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Bishop focuses on training fathers for life

By Maggie Blackwell

For the Salisbury Post

SALISBURY — Bishop Russell Smyre developed a class for fathers after a challenge from his son, an ironic twist of fate.

Smyre, pastor of Harvest United Fellowship of Churches, has a full-time job as director of facilities at Gaston Community College. He and his wife, Pat, have three sons and a daughter.

Oldest son Chris, 30, is a resident in family medicine at McGraw Medical Center at Northwestern University. Middle son Russel, Jr., 28, is a mechanical engineer at Zapata Corp. Youngest son Scott is completing his doctorate in neuroscience at Wake Forest University. Daughter Tea is busy raising three children.

A couple of years ago, Chris had a talk with Smyre.

“Thank you for all you’ve done for us,” he said. “We got it, we understand it. But,” he continued, “what are you going to do about the rest of your life? I want you to think about it, pray about it, and let me know what you think.”

Smyre was turning 50 that year and needed a game plan for the third and fourth quarters of his life.

In praying about the question, Smyre realized how much he enjoys mentoring. He particularly enjoys mentoring young men but can only mentor a few at a time. He continued to pray and came back with, “How can you be more efficient, more effective in your mentoring?”

Smyre says he realized that if he can mentor fathers, they can influence their own families and his reach goes further. If a young man said, “I want to be a better dad,” there are few programs out there just for dads.

Smyre got busy and developed “The Every Father Initiative,” a six-session class for fathers who are already in the game and for those who may not be quite yet.

Smyre leans forward and speaks with great enthusiasm.

“Can you imagine being put into a game and not knowing the plays? You don’t want to be in the middle of the game and look around and ask, ‘What am I doing now?’”

He says statistically, if a young woman has no dad in the home, she is six times more likely to become pregnant before marriage. She’s twice as likely to be obese.

“A father cannot be replaced,” he says. “You can put something in that place, in that time, but he cannot be replaced. You can stand in that role, you can try to, but you’ll never take the place of the father. The void is still there.”

The training, he says, focuses on two tracks: education and equipping. It tells fathers how vital they are to the success of the family. Then it equips fathers with the skills they need to raise children successfully.

Fathers, Smyre says, are the foundation of the family, and nobody talks about them until they fail. His goal is to build strong foundations for families.

Pat Smyre is just an animated as he is.

“If we tell these young fathers, ‘You’re not a father; you just had a baby,’ we are diminishing his role. What we must say is, ‘You are now a father.’ We need to equip them. If I’m told I’m a father, I realize I have responsibilities. I’m the protector. I’m the provider. I am all these things, and I must rise to the challenge. Will he make mistakes? Of course. But he is committed.

“There is nothing more powerful than seeing a child run to his dad with his arms lifted up. When Daddy comes home, he feels safe, he feels secure.”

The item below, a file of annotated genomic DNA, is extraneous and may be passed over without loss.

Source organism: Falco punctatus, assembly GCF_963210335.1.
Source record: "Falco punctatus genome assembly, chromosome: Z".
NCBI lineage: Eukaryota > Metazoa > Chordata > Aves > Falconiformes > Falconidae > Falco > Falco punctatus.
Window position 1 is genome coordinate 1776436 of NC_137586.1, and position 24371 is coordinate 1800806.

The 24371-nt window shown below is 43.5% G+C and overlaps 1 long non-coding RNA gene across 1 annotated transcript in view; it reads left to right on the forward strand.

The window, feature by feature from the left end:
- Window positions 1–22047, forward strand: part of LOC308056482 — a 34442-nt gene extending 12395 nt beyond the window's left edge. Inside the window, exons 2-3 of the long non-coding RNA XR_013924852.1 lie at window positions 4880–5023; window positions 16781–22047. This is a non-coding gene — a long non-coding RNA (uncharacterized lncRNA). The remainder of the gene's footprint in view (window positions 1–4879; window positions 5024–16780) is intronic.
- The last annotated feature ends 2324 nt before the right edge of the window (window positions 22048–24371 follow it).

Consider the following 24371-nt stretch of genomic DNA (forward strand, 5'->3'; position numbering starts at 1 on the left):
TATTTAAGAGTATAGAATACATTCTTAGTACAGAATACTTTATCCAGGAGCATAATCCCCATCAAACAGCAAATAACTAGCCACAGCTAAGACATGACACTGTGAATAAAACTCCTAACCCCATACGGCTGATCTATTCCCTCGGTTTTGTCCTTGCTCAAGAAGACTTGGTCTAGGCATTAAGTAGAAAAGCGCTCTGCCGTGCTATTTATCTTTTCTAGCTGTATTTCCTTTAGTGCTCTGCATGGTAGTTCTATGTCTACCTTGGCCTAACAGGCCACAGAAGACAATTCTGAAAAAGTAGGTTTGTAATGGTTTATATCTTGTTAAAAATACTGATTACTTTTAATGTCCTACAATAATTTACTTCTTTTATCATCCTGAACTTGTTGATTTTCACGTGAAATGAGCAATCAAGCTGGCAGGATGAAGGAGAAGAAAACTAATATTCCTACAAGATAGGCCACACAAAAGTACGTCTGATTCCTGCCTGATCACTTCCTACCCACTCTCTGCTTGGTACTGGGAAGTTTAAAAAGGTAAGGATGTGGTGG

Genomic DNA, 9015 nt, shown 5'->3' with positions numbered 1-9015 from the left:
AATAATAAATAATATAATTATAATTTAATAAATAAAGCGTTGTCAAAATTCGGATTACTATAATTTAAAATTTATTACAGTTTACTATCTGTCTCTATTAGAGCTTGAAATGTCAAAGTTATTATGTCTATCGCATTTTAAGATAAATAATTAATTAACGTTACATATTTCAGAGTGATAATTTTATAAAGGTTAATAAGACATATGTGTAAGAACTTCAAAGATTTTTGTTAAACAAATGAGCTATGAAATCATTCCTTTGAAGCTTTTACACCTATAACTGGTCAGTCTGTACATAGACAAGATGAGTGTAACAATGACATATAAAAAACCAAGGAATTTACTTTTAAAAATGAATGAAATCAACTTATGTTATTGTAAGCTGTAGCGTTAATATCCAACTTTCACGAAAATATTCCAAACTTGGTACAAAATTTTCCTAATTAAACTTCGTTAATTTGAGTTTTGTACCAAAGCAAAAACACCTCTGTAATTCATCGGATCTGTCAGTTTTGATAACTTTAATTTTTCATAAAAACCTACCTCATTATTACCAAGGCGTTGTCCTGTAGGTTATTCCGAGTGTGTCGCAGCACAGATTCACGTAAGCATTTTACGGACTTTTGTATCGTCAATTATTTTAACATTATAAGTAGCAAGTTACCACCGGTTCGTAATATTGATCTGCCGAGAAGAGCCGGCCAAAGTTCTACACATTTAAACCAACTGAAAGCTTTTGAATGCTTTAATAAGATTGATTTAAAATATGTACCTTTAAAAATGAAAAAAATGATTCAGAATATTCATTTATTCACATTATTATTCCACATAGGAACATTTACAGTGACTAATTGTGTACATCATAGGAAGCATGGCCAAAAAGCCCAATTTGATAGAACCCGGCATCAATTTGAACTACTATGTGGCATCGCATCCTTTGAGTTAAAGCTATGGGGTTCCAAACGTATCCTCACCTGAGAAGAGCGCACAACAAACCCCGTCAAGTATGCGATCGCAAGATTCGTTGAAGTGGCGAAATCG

Smyre says fathers have the power to influence the entire community. When fathers are involved, the police’s job is easier. Churches thrive. He says if a child attends church, there’s a 3 percent chance the family will follow. But if a father attends church, that chance increases to 90 percent. When dad is on the team, Smyre says, that team is going to be stronger.

Smyre knows about strong dads. He was the youngest of 10 children in a home with a mother and father. It was a peaceful home, he recalls, and he had a good relationship with his father. He cannot remember a day or a time when he was in doublt whether his dad would come home. He taught Smyre that a man is only as good as his word.

When Smyre was little, his father brought him something from work every day. Sometimes, he chuckles, it was just the rest of his jelly sandwich, but that was fine – he likes jelly sandwiches.

“I never experienced trauma as a kid,” he says. “I didn’t have that. It was always a peaceful state in our home. I tried to emulate that setting in my own home.”

Smyre recalls his dad carried two wallets: one for everyday and one with an emergency fund. “He always had things worked out so if something jumped off, he had a plan.”

Smyre says his dad was the wisest, most caring, compassionate guy he has ever known. Many men looked up to him and came to him for advice. He didn’t yell or holler. He loved sharing life answers or concepts.

Based on this foundation, Smyre has developed the course for The Every Father Initiative.

“Typically, two or three memories drive our aspect on life,” he says. “Our responsibility is to create as many life-defining moments as we can.”

Smyre is building relationships with other organizations to take his course to the public. He’s working with the Pregnancy Support Center to identify potential fathers for the class.

“The richest place in the world is the graveyard. All the gifts, the intellectual capital is buried right there with them, rather than being passed on to the next generation. I’m willing to pass on what God has taught me and package it and give it away.

“The only way to achieve greatness in this world is to take your gift and package it and serve it to the world. A gift is not a gift if you don’t give it away.”

Anyone interested in learning more about the class can contact Smyre at russellsmyre@gmail.com.

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